6. Iris is so naturally good with colors isn’t she Sue?! I love what she does with it!

    I think color sensibility is instinctual for a lot of people.

    However, I do feel it can be learned. People who struggle with color need to learn to trust themselves more. They need to start to recognize what looks good to them and what does not.

    A good way to do this is to start looking carefully at things that appeal to you. A favorite shirt. A pretty flower. The way the sky looks. When you can start seeing the differences in colors, you’ll start learning how to create them.

    With polymer clay you can start by mixing other peoples color recipes. There are lots on this site. This will give you a handle of what different tints and hues go into a mix to get the end result.

    To really understand color can take time or it can take a moment. It doesn’t really matter. If you really want to be good with color, you can!

    Cindy Lietz’s last blog post..Cool Polymer Clay Tutorial – A Fimo and Sculpey Cane Making Tip

  7. Ah, yes. I love Iris’ millifiore ___ (fill in the blank — it’s all fantastic!) Before I found this fabulous PC community, I wandered all over the web looking for polymer information/inspiration. I ran into lots of Iris Mishly’s creations, as well as polymeri online. I was mesmerized by Iris’ flowers, and her amazing sense of color.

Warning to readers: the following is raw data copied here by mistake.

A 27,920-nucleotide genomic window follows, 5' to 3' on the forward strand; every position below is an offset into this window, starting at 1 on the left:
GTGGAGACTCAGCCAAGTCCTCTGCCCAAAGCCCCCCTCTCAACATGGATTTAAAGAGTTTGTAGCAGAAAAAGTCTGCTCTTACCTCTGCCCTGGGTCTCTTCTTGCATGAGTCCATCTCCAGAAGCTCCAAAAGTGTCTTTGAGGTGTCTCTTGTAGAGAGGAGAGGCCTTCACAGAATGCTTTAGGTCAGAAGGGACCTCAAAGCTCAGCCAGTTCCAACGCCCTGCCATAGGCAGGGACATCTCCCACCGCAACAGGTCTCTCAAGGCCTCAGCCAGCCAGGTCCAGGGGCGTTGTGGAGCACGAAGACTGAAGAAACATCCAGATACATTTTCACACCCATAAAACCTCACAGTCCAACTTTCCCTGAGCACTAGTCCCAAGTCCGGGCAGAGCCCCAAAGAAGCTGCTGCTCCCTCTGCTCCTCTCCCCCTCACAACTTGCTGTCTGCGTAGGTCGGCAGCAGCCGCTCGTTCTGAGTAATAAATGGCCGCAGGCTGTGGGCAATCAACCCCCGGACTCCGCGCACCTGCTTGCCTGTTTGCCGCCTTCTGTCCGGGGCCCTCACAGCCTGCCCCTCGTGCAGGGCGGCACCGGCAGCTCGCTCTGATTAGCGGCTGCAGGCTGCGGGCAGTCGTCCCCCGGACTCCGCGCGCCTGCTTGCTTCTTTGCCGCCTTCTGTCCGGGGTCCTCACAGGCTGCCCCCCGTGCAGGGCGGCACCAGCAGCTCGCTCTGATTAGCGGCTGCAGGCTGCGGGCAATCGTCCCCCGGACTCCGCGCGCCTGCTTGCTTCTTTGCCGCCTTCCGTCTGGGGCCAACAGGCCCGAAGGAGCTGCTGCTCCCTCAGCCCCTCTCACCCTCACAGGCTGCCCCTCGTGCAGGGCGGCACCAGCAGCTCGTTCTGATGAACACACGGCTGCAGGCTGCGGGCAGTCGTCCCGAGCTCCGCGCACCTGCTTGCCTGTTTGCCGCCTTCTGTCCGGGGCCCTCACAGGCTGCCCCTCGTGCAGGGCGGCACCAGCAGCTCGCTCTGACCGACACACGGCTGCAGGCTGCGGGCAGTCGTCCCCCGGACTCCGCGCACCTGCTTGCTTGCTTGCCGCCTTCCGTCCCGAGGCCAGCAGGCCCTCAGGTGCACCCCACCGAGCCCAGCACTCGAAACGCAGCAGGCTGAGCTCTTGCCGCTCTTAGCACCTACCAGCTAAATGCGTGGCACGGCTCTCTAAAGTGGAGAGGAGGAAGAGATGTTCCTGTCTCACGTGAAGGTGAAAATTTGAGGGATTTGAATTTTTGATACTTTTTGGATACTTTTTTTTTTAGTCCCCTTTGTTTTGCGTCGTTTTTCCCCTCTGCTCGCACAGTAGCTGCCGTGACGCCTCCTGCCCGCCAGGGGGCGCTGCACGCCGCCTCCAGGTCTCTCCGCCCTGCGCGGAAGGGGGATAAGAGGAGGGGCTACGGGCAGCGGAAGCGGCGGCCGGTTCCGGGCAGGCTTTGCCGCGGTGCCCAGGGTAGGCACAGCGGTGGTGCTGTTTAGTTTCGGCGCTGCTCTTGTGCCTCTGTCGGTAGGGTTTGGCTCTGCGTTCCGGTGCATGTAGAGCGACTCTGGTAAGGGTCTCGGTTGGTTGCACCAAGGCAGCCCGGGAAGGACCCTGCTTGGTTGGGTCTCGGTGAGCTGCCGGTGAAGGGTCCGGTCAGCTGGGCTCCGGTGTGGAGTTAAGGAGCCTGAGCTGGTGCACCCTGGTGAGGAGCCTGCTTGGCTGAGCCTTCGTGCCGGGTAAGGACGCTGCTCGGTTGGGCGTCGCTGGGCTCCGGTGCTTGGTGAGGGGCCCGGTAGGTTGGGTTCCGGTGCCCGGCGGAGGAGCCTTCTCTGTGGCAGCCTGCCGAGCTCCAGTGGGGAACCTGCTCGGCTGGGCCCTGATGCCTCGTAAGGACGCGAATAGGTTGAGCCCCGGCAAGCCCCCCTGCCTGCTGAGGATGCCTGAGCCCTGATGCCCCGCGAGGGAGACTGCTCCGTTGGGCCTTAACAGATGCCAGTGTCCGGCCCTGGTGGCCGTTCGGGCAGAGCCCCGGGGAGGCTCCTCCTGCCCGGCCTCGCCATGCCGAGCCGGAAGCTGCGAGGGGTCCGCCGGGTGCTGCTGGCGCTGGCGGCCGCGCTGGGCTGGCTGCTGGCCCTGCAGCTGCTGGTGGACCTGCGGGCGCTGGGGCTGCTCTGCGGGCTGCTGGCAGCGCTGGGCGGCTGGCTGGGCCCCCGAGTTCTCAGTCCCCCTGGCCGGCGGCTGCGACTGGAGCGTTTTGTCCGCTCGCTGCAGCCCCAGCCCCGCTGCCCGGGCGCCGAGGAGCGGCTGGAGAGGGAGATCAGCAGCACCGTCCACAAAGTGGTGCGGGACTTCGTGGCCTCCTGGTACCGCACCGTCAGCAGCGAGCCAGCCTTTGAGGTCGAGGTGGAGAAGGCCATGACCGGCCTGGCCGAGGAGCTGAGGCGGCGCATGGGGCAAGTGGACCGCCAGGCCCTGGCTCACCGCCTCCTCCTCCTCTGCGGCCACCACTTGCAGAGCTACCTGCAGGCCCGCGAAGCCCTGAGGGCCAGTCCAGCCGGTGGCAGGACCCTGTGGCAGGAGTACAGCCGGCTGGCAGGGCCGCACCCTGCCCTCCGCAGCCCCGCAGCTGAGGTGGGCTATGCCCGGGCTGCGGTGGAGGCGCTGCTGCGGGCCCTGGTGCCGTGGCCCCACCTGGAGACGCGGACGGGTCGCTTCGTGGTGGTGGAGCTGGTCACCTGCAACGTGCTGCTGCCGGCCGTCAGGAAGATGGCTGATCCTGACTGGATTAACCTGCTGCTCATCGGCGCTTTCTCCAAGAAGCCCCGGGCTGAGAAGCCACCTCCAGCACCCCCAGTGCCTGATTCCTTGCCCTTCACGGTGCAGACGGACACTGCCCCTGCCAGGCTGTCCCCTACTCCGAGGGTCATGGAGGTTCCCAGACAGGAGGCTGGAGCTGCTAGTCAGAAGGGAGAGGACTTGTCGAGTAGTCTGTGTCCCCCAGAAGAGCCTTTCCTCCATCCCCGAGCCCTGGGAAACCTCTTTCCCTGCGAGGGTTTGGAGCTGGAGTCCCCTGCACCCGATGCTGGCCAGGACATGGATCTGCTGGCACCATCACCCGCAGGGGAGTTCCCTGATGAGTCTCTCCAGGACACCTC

Cindy, I love how you say that if you want to be good with color, you can. It gives me hope. Yes, it’s true that some people are just “born with it;” they just have that inate sense of how to use color. But others can work at it, and develop a sense of color with practice and the proper training. One can hope, anyway!

  8. I would like to know where to buy or how to find crafting clays that come from the state of Israel, particularly Jerusalem, but mostly, Israel. I am a clay artist and I use polymers,earth clays and such but I really want to use clays from this specific area. Could you let me know where and whom to contact so I may buy from them? Have a lovely day and thank you!

    • @Jeannie K: I am not sure where to buy polymer clay in Israel Jeannie but if you contact Iris Mishly (her link is above in the post) or Naama Zamir (her link is linked to her name in the comments above) they are both from Israel and should be able to help you.